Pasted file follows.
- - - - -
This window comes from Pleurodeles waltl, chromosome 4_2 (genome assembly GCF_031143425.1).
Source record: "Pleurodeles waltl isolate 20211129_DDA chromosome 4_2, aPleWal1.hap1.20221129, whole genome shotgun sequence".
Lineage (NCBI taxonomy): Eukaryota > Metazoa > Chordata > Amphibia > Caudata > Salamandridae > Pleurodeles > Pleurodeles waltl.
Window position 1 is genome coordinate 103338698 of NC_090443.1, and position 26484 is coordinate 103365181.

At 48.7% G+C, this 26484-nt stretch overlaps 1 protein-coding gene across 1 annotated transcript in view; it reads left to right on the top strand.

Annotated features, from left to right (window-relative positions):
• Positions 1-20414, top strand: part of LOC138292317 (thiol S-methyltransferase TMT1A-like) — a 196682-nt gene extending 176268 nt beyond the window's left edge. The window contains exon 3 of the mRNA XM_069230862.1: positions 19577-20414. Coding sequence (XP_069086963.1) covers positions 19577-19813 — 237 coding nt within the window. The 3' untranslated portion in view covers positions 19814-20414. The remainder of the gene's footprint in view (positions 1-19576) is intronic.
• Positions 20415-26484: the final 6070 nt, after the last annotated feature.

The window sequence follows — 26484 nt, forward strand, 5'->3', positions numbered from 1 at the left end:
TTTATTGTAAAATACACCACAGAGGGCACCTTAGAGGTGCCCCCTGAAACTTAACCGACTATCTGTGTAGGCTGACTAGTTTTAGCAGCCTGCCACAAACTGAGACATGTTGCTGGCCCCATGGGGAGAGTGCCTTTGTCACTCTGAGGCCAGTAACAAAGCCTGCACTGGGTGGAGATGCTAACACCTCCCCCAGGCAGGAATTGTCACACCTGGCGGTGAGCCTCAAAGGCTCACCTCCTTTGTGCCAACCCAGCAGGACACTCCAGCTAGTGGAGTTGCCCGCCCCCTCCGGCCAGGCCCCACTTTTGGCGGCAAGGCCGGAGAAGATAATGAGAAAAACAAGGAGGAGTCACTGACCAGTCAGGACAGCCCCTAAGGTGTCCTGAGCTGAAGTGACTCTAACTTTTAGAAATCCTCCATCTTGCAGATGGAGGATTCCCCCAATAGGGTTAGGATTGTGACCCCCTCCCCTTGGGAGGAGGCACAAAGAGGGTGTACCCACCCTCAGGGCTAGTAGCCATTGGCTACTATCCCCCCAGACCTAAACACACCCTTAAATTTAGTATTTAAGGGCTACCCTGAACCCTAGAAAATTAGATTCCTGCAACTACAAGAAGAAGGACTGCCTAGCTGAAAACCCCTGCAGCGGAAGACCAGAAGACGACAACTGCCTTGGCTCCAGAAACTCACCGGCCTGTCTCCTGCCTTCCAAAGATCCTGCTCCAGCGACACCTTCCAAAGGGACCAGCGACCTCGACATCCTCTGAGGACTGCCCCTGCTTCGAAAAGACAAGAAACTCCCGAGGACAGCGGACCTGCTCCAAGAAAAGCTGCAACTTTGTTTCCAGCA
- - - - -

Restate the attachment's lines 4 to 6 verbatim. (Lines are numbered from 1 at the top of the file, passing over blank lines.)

Window position 1 is genome coordinate 103338698 of NC_090443.1, and position 26484 is coordinate 103365181.

At 48.7% G+C, this 26484-nt stretch overlaps 1 protein-coding gene across 1 annotated transcript in view; it reads left to right on the top strand.

Annotated features, from left to right (window-relative positions):